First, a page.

SCJA 1.0, SCJP 1.4, SCWCD 1.4, SCBCD 1.3, SCJP 5.0, SCEA 5, SCBCD 5; OCUP - Fundamental, Intermediate and Advanced; IBM Certified Solution Designer - OOAD, vUML 2; SpringSource Certified Spring Professional
Vj Borkar
Greenhorn

Joined: Jan 10, 2007
Posts: 7
Well, may be I need to refresh my understanding on DTO's, but don't we create the TO's to reduce the network calls and provide some meaningful response to the remote clients? (I think of EJB's).
Passing JPA Entities across layers is a good solution to trivial problems. But then we don't design databases according to UI screen, do we?
Lets say I have a presentation layer calling EJB and the user interface screen(UI) needs some data from multiple tables, is anybody suggesting that I pass JPA entities from these multiple tables (which no doubt are POJO's outside persistent context) to the presentation layer? Besides client may not be interested in everything and we definitely do not want everything in the database table to be visible to the client.
And to add more complexity, the database table may change for some other requirement/reasons (other than the UI screen we just discussed, say a new DBA was hired and the database undergoes normalization - new DBA wanted to show that employer has made right choice hiring him ), forcing our JPA entities to change. Do we want our poor presentation tier to change too?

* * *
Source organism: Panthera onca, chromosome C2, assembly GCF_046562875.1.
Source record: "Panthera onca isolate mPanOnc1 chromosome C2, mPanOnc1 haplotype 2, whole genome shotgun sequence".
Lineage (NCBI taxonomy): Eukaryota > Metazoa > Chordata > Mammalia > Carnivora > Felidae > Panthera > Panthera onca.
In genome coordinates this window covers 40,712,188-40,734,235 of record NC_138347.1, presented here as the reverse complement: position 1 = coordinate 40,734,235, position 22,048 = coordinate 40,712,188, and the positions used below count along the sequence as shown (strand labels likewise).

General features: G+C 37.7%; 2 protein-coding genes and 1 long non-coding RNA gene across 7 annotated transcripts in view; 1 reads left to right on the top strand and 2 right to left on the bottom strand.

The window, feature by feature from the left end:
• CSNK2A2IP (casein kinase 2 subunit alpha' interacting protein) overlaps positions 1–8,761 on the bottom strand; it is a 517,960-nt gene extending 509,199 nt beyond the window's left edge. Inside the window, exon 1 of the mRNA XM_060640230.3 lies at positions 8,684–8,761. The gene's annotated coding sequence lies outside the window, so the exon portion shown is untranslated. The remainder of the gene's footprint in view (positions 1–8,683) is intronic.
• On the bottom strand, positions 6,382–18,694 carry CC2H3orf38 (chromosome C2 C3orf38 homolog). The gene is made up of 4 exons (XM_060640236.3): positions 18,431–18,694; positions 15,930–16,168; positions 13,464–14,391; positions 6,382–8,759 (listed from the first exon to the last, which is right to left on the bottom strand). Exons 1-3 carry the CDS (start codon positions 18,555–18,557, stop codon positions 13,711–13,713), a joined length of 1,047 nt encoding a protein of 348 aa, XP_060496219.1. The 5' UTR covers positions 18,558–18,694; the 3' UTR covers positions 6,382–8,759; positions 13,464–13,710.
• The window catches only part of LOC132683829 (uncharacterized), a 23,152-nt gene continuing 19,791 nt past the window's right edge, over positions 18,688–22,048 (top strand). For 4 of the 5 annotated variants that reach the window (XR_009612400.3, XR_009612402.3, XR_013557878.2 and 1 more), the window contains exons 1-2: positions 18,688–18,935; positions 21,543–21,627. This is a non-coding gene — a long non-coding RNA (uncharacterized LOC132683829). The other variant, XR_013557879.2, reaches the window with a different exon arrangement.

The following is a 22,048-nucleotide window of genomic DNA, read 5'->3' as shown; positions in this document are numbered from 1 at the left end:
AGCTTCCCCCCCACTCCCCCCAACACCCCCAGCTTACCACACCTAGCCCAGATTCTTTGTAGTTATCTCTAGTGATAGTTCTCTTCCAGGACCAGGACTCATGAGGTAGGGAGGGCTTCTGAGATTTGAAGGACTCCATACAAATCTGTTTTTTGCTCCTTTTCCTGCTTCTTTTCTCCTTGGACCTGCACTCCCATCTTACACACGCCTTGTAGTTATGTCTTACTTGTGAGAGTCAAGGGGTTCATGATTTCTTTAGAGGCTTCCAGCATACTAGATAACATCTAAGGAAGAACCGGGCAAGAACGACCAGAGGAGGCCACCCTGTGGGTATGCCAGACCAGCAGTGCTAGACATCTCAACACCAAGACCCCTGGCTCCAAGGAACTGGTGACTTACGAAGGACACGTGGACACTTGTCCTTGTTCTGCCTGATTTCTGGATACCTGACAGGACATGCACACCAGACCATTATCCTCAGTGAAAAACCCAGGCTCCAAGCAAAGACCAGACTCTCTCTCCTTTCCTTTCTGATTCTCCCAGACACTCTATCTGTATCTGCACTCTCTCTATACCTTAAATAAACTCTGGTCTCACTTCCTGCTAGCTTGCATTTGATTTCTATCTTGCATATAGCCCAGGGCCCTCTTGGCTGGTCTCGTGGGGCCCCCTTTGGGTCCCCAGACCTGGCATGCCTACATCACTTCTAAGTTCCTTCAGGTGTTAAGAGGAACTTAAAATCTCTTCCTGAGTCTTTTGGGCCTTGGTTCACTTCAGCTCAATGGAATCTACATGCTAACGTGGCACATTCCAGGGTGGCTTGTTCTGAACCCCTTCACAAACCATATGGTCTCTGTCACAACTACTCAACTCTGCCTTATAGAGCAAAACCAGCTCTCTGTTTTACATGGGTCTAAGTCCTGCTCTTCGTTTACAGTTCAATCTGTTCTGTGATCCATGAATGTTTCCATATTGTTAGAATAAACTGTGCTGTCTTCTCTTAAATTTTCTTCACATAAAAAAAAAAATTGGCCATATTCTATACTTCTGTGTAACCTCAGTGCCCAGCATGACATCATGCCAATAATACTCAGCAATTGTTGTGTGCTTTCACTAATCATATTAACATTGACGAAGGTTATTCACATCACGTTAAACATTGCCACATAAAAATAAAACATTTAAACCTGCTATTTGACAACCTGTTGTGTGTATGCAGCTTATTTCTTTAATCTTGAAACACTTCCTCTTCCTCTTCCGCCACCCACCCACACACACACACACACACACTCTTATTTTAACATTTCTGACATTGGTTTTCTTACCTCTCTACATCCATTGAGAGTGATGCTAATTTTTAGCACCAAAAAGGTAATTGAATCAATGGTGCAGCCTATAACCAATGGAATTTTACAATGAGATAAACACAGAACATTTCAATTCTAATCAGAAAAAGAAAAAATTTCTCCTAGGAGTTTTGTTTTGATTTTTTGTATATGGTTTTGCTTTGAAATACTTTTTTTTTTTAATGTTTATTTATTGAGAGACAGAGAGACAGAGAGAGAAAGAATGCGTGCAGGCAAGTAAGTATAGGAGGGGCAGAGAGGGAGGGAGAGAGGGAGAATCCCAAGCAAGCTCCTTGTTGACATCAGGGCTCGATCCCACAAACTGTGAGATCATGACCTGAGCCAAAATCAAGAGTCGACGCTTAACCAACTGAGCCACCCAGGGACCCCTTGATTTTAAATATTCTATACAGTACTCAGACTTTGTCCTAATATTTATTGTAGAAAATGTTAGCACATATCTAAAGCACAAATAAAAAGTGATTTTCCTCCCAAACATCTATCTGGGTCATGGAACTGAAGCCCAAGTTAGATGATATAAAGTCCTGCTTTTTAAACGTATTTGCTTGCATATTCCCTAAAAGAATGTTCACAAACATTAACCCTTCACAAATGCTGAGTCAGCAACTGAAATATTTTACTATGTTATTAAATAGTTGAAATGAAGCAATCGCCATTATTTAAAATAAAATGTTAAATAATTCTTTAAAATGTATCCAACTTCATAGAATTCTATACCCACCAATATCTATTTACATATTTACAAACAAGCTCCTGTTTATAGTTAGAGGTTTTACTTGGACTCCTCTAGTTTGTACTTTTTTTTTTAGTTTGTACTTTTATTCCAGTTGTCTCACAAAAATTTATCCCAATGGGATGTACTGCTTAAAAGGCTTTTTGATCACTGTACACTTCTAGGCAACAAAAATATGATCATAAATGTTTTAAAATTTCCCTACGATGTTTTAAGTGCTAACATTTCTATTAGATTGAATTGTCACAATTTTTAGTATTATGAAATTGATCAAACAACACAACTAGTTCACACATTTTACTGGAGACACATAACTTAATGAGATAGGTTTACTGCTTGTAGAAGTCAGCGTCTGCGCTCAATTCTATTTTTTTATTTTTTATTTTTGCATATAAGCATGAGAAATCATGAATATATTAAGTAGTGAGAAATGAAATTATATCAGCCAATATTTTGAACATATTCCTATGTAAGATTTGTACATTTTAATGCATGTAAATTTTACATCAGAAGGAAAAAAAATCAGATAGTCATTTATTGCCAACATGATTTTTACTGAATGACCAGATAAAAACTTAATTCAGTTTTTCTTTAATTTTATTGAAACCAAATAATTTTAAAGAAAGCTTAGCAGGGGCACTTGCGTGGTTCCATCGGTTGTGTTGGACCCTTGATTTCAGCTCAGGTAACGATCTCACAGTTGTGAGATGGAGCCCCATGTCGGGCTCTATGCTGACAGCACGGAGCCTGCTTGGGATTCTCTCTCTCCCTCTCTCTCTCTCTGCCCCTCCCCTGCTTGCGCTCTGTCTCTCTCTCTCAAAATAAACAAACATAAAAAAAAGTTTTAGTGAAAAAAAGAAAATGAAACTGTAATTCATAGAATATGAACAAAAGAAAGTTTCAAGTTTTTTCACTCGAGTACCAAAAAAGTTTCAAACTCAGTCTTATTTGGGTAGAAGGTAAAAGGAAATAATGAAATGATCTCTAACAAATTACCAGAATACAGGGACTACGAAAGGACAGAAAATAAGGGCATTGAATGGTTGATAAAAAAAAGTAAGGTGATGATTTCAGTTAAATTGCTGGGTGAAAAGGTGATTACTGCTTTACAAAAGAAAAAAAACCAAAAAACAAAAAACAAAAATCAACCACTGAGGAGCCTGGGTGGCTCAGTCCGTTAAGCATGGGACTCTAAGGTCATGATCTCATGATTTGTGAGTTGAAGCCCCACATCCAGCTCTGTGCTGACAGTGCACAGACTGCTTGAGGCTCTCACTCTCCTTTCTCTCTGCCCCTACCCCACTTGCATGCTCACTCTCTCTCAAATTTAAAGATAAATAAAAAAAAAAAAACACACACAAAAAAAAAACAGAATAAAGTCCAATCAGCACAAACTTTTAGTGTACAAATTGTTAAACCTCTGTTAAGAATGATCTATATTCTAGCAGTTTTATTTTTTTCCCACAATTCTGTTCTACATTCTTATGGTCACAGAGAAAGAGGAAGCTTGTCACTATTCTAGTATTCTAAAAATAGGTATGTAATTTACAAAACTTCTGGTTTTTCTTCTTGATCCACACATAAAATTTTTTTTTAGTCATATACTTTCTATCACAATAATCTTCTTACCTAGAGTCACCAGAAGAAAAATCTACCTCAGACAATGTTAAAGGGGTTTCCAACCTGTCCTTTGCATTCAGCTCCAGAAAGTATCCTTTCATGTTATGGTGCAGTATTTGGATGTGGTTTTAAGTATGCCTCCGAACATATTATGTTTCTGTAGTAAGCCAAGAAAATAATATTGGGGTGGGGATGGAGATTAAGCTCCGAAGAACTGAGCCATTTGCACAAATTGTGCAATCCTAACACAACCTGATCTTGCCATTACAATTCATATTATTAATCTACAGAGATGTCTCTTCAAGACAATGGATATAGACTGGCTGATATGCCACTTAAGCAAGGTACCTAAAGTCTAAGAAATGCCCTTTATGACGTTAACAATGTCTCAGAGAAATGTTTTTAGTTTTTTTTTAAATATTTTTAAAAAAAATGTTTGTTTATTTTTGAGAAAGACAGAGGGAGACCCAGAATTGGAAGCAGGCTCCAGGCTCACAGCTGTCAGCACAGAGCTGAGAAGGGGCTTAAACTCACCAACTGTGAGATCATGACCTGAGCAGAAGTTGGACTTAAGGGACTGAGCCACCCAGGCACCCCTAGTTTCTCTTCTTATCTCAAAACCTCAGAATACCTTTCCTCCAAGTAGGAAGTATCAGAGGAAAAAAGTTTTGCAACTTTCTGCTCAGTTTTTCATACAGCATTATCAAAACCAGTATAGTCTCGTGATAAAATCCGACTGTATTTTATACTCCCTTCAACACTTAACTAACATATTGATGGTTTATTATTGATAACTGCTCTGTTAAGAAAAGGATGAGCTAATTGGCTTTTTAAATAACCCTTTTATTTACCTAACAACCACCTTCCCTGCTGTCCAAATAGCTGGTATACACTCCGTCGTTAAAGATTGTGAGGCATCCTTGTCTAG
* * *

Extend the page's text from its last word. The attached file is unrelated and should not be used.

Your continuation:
Please don't shoot me
I would appreciate to any other views.


Regards,
VJ
SCJP 1.4, SCJP 6.0, SCWCD 1.4
Cameron Wallace McKenzie
author and cow tipper
Saloon Keeper

Joined: Aug 26, 2006
Posts: 4968
    
    1

the database table may change for some other requirement/reasons forcing our JPA entities to change.


Absolutely NOT!!!

JPA entities are mapped to a database, but they are not 'tied' to a database. If the database changes, you change the mappings, not the objects. The objects stay the same. That's the whole point!

Passing JPA Entities across layers is a good solution to trivial problems.


It is the proper, standard and accepted solution to trivial AND very complicated problems.

But then we don't design databases according to UI screen, do we?


We don't design cars based on railroad tracks. What's the point?

suggesting that I pass JPA entities from these multiple tables (which no doubt are POJO's outside persistent context) to the presentation layer?


"JPA entities from multiple tables." What does that mean, and why does it matter?

A JPA entity is just a POJO. Why would someone not pass a POJO between layers? In fact, thats the ONLY thing we can pass between layers!

Besides client may not be interested in everything and we definitely do not want everything in the database table to be visible to the client.


A JPA entity should not represent everything in your database. That would be a very large entity, too large for a clien to handle. A POJO like a User with ten properties is typical.

but don't we create the TO's to reduce the network calls